The first Scottish minister, Nicola Sturgeon, met with EU Brexit leader Michel Barnier and Commission President Jean-Claude Juncker in Brussels on Tuesday. In a conversation with the FT, the nationalist leader said that the risks of Brexit are increasing without agreements and that the remaining parties in the UK have to band together to tackle it.
"We are in this situation where, in my opinion, the possibility of a second referendum, which at least gives rise to a residual decision, is greater than before, but also the risk that no agreement will be reached," she said. "And those of us who want to see the former have to stand behind it, and that means, honestly, that Labor will fall off the fence."
Ms Sturgeon said that Brexit in EU capitals "provides a deeper understanding of why Scotland may want to be independent," compared to 2014 when the Scottish referendum took place. "The mood here compared to 2014 on this issue is like day and night," she said.
The Juncker effect
The outgoing President of the European Commission, Jean-Claude Juncker, was in good shape on Tuesday in a comprehensive interview with Florian Eder of Politico. Highlights: that the British Brexit deal will not be renegotiated; that he would have preferred to secure Donald Tusk's job as President of the European Council in 2014, as he believes that this is less burdensome; and that there are too many EU Commissioners.
The outgoing EU chief also admitted a number of regrets, ranging from the patchy progress of the EU in the euro reform to the failure of efforts to reunify Cyprus. He called on EU leaders to refrain from "nasty comments" on Donald Trump.
Martin Wolf of the FT is considering what he thinks is the most important issue for EU leaders this year: who should be appointed President of the European Central Bank? (FT) Should it be Jens Weidmann, the Bundesbank president?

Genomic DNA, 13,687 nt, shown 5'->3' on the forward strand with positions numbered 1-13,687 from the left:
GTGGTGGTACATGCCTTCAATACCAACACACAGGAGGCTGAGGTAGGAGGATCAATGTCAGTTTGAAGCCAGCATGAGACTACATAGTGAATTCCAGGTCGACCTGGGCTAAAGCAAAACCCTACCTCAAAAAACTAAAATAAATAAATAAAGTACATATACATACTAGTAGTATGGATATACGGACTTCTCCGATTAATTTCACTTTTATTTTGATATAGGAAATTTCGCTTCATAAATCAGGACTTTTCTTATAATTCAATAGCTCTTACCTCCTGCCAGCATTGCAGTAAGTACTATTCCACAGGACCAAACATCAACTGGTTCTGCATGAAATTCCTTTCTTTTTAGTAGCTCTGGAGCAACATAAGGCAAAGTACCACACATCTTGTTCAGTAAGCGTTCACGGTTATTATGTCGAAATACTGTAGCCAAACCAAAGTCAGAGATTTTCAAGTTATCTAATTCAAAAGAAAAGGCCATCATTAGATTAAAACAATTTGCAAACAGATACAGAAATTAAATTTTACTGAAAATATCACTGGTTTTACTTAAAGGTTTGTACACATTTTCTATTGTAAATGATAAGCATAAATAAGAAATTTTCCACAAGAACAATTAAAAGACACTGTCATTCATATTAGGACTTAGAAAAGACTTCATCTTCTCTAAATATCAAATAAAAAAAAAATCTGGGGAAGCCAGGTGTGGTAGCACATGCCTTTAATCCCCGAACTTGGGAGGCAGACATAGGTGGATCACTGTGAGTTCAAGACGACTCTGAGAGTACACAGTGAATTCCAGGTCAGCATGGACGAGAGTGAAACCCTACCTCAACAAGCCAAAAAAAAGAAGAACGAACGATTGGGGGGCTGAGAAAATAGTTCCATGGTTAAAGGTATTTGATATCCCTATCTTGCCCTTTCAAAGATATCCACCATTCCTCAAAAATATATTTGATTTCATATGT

In short, Germany was a big economic beneficiary of the euro. Mr Weidmann, who said this time and time again and strongly supported the ECB's actions, could have made a big difference to Eurozone policy. Unfortunately, such a Mr. Weidmann has not been proven. Instead, he has represented the skeptical German view and thus confirmed. If he did that as president, it would be a disaster. If he took the broader view, it would be a blessing. This and not his nationality is the problem. There can be no objection to a German president. On the contrary, a realistic and sensible German President would be a great blessing.
An early index for economic activity in June shows that the export-dependent German economy has slipped back into negative territory for the first time in nine years – affected by the US-Chinese trade dispute and the problems of the automotive industry. (FT)
Despite strong opposition from Bucharest, former Romanian anti-corruption leader Laura Codruţa Kövesi has pledged to fight "to the last second" to become the EU's first public prosecutor. (Politico)
Money money money
Writer Rebecca Spang adds a historical perspective to Rome's idea of creating a mini-BOT currency – low interest denomination treasury bills. (FT)
The term "siege money" describes currencies that have been issued in times of crisis and are only intended for a short circulation. It's too early to know if mini-BOTs are money, siege money, or nothing at all, but the time for a new, fairer version of the money seems obvious.
Commission President Jean-Claude Juncker has offered to Bern in writing to clarify his draft agreement with Switzerland, but claims that there can be no renegotiation. (Reuters)
Macron relies on Merkel
French President Emmanuel Macron said that if German Chancellor Angela Merkel wanted to be the next president of the European Commission, she would have his support. (RTS)
A new DNA study has shown that Pinot Noir, Syrah and a number of other grapes have hardly changed since Roman times. (NYT)